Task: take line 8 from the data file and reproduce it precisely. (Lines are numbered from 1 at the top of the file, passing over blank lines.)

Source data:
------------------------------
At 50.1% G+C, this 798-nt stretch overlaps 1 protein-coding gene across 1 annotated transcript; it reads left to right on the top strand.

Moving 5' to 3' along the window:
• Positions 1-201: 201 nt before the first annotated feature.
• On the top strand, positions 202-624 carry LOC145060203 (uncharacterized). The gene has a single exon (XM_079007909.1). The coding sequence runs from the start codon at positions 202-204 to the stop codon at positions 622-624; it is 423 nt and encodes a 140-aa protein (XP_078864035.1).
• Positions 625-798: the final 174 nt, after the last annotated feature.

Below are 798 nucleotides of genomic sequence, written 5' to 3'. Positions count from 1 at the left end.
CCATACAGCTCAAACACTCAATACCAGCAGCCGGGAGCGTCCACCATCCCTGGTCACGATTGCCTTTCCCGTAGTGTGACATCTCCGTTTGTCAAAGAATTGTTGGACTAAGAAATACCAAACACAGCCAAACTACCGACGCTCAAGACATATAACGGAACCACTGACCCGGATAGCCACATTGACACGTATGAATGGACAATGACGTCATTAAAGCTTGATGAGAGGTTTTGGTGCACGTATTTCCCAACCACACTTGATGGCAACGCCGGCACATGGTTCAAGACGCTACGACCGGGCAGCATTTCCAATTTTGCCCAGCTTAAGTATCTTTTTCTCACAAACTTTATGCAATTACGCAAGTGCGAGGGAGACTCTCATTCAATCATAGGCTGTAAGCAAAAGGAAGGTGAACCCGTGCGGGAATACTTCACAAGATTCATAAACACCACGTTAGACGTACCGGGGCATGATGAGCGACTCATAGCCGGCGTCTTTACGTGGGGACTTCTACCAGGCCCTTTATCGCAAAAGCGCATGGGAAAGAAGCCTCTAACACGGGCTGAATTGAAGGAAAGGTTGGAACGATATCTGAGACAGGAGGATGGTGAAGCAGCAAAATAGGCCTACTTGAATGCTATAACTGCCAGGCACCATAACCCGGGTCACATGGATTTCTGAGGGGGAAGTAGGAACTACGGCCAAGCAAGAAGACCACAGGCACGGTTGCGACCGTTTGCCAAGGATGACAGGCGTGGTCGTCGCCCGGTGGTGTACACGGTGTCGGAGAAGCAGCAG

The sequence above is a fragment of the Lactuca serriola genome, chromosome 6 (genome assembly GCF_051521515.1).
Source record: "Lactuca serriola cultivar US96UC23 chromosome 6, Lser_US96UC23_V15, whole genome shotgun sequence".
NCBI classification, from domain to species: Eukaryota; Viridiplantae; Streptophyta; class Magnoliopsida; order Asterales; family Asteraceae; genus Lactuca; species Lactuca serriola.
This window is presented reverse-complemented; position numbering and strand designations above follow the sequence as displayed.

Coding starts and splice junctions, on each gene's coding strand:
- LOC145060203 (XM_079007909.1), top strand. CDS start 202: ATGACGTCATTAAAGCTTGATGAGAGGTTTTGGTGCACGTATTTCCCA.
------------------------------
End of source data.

The sequence above is a fragment of the Lactuca serriola genome, chromosome 6 (genome assembly GCF_051521515.1).